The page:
Read the story Modest Proposal before answering the questions. The book is in the link. https://intervisualtechnology.us/pxudpothrb/167/24…
1) Swift addresses all of the following problems EXCEPT:
2) What does Swift name as the average price of a child?
3) What does Swift say can be made from the skin of the butchered infants?
4) Who will be eating the children, according to Swift?
Those on welfare
5) Why does Swift say teenagers would not be good to eat?
They put up too much of a fight
They are old enough to know what will be happening to them
They are needed to work the farms
Their meat is tough
6) In which passage does Swift use the rhetorical device of synecdoche, using a part of the body to describe the whole body?
A. “First, as things now stand, how will they be able to find food and raiment for a hundred thousand useless mouths and backs?”
B. “I profess in the sincerity of my heart
that I have not the least personal interest in endeavouring to promote
this necessary work…”
C. “I think it is agreed by all parties
that this prodigious number of children, in the arms of or on the backs
or at the heels of their mothers…”
D. “A child will make two dishes at an
entertainment for friends, and when the family dines alone, the fore or
hind quarter will make a reasonable dish…”
7) In which passage does Swift restate his argument for eating impoverished babies?
A. “Infants’ flesh will be in season throughout the year…”
B. “Having no other motive than the public
good of my country, by advancing our trade, providing for infants,
relieving the poor, and giving pleasure to the rich.”
C. “I have already computed the cost of nursing a beggar’s child…”
D. “Some persons of a desponding spirit are in great concern about the vast number of poor who are aged, diseased, or maimed…”
8) Which passage shows Swift addressing religious concerns through the use of satire?
A. “It would greatly lessen the number of
Papists, with whom we are yearly overrun, being the principal breeders
of the nation as well as our most dangerous enemies.”
B. “Sixthly, this would be a great
inducement to marriage, which all wise nations have either encouraged by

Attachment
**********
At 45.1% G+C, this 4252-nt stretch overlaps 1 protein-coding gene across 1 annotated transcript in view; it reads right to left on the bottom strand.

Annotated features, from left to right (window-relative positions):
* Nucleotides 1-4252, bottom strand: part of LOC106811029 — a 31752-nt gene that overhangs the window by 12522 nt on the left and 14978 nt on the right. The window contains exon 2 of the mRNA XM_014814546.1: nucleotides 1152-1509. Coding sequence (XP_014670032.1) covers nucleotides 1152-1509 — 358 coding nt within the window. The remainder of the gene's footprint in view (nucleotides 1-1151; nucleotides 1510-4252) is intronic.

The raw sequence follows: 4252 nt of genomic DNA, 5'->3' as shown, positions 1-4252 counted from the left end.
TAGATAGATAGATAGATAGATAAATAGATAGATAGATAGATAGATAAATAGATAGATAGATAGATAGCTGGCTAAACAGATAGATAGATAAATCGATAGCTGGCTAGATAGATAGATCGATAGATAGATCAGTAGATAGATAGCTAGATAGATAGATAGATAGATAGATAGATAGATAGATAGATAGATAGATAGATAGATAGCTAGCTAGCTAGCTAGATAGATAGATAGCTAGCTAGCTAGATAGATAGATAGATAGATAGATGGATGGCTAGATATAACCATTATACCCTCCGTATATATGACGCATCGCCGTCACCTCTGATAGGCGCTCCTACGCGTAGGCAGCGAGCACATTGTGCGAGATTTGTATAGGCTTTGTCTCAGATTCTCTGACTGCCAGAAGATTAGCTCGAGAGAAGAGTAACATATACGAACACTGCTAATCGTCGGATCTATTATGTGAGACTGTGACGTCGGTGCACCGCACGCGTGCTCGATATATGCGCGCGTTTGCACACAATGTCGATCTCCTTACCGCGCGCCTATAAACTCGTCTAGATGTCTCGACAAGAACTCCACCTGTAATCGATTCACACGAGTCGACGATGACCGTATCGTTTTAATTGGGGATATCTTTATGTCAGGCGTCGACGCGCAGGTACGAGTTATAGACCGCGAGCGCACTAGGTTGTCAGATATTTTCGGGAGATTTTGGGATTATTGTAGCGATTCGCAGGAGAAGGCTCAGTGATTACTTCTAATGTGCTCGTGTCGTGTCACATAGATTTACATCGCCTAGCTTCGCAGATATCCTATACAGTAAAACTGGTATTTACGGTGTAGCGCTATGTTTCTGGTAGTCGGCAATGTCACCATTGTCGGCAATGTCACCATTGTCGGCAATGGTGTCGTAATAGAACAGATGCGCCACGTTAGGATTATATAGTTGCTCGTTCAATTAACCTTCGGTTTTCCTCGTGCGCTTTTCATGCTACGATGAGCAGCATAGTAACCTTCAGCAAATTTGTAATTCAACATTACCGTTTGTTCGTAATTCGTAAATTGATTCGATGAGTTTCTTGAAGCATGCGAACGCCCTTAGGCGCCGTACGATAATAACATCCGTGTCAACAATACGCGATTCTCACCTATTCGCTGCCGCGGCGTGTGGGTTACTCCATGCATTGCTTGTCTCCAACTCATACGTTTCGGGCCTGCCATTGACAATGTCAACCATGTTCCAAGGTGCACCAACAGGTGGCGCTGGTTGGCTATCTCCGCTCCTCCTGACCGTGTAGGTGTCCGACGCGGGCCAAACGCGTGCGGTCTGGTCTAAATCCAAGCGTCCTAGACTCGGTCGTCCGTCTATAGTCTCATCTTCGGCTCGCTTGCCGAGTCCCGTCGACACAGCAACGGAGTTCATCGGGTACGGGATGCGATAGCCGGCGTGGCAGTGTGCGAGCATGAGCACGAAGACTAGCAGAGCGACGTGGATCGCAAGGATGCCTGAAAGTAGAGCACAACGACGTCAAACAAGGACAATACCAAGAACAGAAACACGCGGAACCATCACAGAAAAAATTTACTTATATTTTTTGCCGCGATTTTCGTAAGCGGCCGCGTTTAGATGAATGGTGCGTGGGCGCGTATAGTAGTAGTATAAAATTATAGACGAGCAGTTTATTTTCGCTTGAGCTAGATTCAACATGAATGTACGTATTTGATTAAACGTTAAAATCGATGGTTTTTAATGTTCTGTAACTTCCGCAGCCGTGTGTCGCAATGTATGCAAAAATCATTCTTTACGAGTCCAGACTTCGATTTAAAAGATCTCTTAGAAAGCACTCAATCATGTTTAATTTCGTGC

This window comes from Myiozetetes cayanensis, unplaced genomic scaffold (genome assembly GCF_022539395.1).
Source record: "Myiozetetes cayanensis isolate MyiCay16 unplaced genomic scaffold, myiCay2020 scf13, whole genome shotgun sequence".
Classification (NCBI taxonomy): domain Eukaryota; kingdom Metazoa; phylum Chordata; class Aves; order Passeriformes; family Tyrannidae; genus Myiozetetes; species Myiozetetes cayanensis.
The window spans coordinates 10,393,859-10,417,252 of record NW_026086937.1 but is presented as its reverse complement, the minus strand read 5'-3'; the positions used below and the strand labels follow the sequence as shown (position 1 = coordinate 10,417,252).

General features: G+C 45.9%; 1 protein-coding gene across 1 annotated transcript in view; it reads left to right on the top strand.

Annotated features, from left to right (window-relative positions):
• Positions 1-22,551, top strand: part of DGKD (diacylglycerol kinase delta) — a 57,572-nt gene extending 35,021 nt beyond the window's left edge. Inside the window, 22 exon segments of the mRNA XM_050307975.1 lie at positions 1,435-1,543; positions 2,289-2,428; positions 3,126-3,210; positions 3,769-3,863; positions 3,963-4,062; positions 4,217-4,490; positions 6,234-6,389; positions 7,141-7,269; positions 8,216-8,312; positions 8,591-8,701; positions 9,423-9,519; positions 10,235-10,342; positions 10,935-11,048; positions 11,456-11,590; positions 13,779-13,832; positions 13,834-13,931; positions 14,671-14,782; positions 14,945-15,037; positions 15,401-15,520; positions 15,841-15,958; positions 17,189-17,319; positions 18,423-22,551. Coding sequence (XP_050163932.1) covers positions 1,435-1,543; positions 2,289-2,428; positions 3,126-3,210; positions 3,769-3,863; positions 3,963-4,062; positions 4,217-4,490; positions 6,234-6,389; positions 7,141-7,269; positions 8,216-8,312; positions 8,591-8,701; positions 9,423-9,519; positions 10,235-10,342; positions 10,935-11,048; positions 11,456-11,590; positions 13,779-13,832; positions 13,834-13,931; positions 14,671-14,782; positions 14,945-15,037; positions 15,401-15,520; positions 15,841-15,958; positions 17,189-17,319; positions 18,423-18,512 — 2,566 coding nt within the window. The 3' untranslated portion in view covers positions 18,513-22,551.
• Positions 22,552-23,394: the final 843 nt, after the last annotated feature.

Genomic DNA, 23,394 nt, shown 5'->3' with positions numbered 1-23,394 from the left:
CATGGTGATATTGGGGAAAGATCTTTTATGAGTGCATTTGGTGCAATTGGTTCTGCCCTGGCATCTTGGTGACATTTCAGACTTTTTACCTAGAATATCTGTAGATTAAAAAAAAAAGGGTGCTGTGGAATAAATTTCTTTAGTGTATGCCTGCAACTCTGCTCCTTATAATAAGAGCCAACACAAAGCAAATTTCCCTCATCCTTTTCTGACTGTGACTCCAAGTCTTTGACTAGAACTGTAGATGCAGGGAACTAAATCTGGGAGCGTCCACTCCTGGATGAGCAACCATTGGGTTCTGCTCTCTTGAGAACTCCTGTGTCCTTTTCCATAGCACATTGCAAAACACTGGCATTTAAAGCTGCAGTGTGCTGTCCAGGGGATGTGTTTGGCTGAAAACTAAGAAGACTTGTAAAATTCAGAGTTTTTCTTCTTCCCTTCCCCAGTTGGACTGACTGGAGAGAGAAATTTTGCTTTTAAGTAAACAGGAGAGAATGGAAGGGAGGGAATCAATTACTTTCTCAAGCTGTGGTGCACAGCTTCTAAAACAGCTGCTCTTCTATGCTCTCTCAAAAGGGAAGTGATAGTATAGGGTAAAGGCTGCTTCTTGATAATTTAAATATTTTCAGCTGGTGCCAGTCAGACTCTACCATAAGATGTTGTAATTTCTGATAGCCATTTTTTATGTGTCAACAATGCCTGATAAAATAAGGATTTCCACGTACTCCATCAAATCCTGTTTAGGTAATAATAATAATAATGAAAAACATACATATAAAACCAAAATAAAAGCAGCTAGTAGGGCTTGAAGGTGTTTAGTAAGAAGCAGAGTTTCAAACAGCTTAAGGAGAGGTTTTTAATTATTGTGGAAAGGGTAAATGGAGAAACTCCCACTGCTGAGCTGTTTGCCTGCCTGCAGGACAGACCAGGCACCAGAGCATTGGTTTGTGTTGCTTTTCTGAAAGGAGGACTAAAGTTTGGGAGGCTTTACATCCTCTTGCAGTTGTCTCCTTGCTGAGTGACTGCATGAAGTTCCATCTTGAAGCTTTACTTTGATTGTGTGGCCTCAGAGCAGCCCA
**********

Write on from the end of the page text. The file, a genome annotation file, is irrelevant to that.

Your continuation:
rewards or enforced by laws and penalties.”
C. “Therefore, I repeat, let no man talk
to me of these and the like expedients till he hath at least some
glimpse of hope that there will ever be some hearty and sincere attempt
to put them in practice.”
D. “It is a melancholy object to those who
walk through this great town, or travel in the country, when they see
the streets, the roads, and cabin doors crowded with beggars of the
9) Which passage shows Swift’s feelings about the wealthy upper classes through the use of satire?
A. “I have reckoned upon a medium, that a
child just born will weigh twelve pounds, and within a solar year, if
tolerably nursed, increaseth to twenty-eight pounds.”
B. “They cannot get work and consequently
pine away for want of nourishment to a degree that if at any time they
are accidentally hired to common labour, they have not the strength to
to perform it…”
C. “I grant that this food will be
somewhat dear, and therefore very proper for landlords, who, as they
have already devoured most of the peasants, seem to have the best title
to the children.”
D. Then as to the females, it would, I
think, with humble submission, be a loss to the public because they soon
would become breeders themselves.
10) Which passage best shows Swift’s use of Pathos, an appeal to readers emotions?
A. “But my intention is very far from being confined to provide only for children of professed beggars…”
B. “There only remain a hundred and twenty thousand of poor parents annually born.”
C. “I shall now therefore humbly propose my own thoughts, which I hope will not be liable to the least objection.”
D. “I doubt, more to avoid the expense, than the shame, which would move tears and pity in the most savage and inhuman beast.”